Baylor group sets world record for ‘Longest Line of Sleeping Bags,’ helps homeless veterans

A group of Baylor students and faculty raised enough money to buy 1,203 sleeping bags, breaking the world record. Photo courtesy of Dr. Marshall Magnusen

By Ashlyn Beck | Staff Writer

A group of Baylor students and faculty was recognized by Guinness World Records in early September for creating the “Longest Line of Sleeping Bags” to help homeless veterans.

Dr. Marshall Magnusen, associate professor of sport management, said a student in the School of Education suggested the idea of breaking a world record in fall 2022. In a joint effort, they eventually set their sights on attaining the “Longest Line of Sleeping Bags.”

“There was a way to use course content in an applied fashion, utilize McLane Stadium, break a world record and help veterans,” Magnusen said. “We decided to break the Guinness World Records’ longest line of sleeping bags at McLane Stadium and then donate the bags to help homeless veterans across Texas.”

Kevin Davis, program manager of Baylor’s Veteran Educational and Transitional Services, said he had taken a class with Magnusen during his time at Baylor and was happy to partner with the two to set the world record.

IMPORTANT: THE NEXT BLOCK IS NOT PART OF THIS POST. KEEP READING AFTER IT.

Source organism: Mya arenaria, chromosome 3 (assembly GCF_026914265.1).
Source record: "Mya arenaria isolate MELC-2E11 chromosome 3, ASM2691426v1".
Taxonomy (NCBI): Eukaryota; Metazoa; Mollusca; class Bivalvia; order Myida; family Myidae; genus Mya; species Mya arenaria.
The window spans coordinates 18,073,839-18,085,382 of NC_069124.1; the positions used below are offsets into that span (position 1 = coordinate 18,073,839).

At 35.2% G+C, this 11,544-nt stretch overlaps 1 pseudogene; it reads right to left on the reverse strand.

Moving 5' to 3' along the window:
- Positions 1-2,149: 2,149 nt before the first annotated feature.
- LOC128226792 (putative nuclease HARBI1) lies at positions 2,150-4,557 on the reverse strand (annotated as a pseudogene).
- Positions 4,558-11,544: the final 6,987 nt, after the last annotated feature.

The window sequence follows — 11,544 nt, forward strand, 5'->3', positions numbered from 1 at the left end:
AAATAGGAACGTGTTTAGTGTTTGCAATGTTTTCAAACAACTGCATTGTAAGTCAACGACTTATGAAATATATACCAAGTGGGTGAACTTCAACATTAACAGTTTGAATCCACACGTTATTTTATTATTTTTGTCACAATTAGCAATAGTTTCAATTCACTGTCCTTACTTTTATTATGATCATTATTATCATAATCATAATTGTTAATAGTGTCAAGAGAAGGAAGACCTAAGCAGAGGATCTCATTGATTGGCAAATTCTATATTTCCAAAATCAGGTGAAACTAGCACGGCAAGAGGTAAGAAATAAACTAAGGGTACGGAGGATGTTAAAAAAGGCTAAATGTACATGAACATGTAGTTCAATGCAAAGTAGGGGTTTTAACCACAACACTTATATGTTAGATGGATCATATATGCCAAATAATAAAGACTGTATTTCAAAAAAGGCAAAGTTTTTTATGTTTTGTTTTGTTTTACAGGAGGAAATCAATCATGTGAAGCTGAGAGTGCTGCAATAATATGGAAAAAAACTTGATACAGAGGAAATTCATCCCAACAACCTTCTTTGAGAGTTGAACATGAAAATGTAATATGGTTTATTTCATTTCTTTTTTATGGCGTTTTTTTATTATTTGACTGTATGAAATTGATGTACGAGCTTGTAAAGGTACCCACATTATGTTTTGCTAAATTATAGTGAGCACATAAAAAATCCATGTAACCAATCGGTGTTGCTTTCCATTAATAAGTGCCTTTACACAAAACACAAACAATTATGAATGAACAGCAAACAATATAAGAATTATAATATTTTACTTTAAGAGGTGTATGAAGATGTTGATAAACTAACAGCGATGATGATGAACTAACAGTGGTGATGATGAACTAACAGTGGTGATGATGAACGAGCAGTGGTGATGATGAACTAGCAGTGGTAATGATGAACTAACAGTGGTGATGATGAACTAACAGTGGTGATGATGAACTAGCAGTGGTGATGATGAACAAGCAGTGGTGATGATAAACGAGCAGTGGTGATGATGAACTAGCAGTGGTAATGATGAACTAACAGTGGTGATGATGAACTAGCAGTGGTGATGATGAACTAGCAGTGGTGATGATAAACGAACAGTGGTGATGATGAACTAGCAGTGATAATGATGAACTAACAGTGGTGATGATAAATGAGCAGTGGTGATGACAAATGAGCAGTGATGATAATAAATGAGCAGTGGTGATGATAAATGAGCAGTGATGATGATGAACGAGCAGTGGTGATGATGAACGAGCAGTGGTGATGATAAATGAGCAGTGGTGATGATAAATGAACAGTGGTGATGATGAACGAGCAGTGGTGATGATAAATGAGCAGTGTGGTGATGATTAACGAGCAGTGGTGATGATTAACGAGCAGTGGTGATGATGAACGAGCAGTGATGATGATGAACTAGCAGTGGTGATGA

“He has this awesome initiative — this really student-driven initiative,” Davis said. “I love the heart behind it.”

According to Magnusen, the group raised enough money to buy 1,203 sleeping bags, exceeding the past record by 653 bags and spanning a quarter of a mile in McLane Stadium.

“Together … we were able to launch the fundraiser, secure the sleeping bags and break the record at McLane Stadium on July 4,” Magnusen said. “It was a tremendous team effort that made use of everyone’s gifts and talents.”

According to Instant Impact, the School of Education news outlet, the project was named “Operation Warmth for Warriors.” Distribution of the sleeping bags is currently underway.

“The goal is that there is no veteran homelessness and the sleeping bags just sit in a closet somewhere,” Davis said. “But [we used] that event to tell the story of veteran homelessness … and bring attention and awareness and support.”

Magnusen said that although he has nothing of the same scale in the works right now, he is continuing to undertake projects to help the community.

“Currently, my class is raising money to purchase two GaGa ball pits for Crestview Elementary, … [and] we are exploring options for helping veterans on and off campus,” Davis said.